Nawaz was hit in the arm by bullets when the Taliban stormed his school in the city of Peshawar in northwest Pakistan. Almost 150 children and teachers were killed…reports Asian Lite News
A Pakistani student who fled to Britain after surviving a Taliban school shooting has become president of the Oxford Union, the famed university debating club that helped launch the careers of countless world leaders.
Ahmad Nawaz, 21, arrived in Britain aged 14 after his brother was killed in the attack. Since taking the reins of the union, he has said he wants to make it appeal more to marginalized groups such as ethnic minorities and disabled students.
He told The Times that he cried with joy at the news of his election, adding: “It’s been the most emotional ride I’ve had in a long, long time.”
Nawaz was hit in the arm by bullets when the Taliban stormed his school in the city of Peshawar in northwest Pakistan. Almost 150 children and teachers were killed.
The Taliban shot injured survivors and set the school ablaze. Pretending to be among the dead, Nawaz survived the attack only to spend weeks recovering in a hospital in Peshawar.
His arm needed urgent surgery to be saved, so he was sent to Britain’s second-biggest city Birmingham for emergency treatment.
He earned a place at Oxford University in 2020, having arrived in Britain in 2014. He has spoken at major events alongside Nobel prize-winners and world leaders, and has delivered talks in the UK on extremism and its risks.
But Nawaz is not the first Pakistani president of the Oxford Union. Benazir Bhutto, the former prime minister who was assassinated in 2007, led the debating group in 1977, becoming the first Asian woman to hold the title.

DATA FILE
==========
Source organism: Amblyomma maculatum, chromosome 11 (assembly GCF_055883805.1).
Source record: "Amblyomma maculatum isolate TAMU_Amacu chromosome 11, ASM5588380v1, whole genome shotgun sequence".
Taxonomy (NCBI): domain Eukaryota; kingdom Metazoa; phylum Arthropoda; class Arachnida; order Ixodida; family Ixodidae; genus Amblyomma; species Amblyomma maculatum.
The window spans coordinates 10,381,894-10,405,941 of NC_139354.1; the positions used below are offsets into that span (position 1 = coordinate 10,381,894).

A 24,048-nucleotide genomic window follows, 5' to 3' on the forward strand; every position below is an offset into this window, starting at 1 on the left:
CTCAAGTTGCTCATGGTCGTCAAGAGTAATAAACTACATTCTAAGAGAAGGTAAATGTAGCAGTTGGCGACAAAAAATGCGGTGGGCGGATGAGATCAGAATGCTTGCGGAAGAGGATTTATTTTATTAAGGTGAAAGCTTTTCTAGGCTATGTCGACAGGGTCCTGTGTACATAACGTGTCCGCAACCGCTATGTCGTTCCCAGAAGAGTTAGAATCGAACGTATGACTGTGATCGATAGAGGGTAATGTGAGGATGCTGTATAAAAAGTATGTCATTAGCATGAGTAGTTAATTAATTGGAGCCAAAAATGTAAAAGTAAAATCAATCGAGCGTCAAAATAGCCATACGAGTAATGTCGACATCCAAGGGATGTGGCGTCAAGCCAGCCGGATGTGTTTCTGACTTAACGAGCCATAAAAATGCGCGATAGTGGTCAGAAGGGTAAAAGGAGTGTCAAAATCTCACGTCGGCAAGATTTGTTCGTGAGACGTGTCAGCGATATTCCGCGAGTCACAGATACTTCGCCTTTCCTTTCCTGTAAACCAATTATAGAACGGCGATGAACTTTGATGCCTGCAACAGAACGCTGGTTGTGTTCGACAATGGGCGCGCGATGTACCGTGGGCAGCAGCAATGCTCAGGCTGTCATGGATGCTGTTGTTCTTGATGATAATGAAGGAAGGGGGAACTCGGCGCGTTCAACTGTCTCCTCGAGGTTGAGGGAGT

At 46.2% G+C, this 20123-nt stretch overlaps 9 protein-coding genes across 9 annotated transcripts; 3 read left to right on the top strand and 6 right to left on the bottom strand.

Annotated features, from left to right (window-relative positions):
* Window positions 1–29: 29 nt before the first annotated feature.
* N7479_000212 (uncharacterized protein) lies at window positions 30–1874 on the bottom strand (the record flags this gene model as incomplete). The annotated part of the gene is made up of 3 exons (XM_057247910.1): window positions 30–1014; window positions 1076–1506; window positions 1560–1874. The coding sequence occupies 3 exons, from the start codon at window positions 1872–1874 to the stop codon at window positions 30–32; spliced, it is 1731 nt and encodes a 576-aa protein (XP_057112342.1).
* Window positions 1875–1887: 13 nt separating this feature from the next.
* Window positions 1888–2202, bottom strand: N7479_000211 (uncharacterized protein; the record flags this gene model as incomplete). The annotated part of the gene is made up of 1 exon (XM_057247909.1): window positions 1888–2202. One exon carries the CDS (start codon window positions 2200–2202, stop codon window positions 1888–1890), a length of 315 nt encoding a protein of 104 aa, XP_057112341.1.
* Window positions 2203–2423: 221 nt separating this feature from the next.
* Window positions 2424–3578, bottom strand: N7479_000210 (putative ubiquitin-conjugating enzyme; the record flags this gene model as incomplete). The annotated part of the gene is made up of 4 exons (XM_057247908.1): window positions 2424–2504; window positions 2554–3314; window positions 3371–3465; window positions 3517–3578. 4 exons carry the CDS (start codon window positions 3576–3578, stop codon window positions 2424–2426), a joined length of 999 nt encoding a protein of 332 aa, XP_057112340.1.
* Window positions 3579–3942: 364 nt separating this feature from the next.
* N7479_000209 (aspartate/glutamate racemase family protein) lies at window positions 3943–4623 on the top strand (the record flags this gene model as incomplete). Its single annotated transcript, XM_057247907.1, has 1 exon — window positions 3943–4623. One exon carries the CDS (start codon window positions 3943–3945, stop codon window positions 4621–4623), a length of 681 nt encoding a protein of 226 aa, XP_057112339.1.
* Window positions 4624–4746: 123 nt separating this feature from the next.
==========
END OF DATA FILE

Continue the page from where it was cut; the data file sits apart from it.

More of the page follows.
Nawaz reads philosophy and theology at Lady Margaret Hall, the same college that was attended by Malala Yousafzai, who also suffered at the hands of the Taliban in her famous story from a school bus attack to an Oxford education.
Nawaz’s rise is just as remarkable, with the student achieving an A grade at English GCSE, a secondary school qualification in Britain, despite arriving with limited English less than three years before he sat for the exams.
“I was determined and when I came to Oxford I was quite ambitious but I never thought I would get involved with the union,” he said. “This shows there are no limits, whatever your background.”
Nawaz said the union is “one of the biggest free speech platforms in the world,” adding: “When I was a child I had heard of the Oxford Union. I just wanted to step into this institution, rubbing shoulders with those from Eton, Harrow and Westminster.”
He said: “We’re going to work to make institutional change, to make more people from disadvantaged backgrounds feel comfortable and get involved, rather than just feel like it belongs to public school kids.
“I want to make people feel included, not just based on where they are from but also different types of societies.
“I would also like to diversify the speakers and the discussions that take place in the union, so we can focus for example on human rights and societal issues in different parts of the world.”
He said committee members should become more involved in community work, adding: “I couldn’t have been more grateful for this journey.”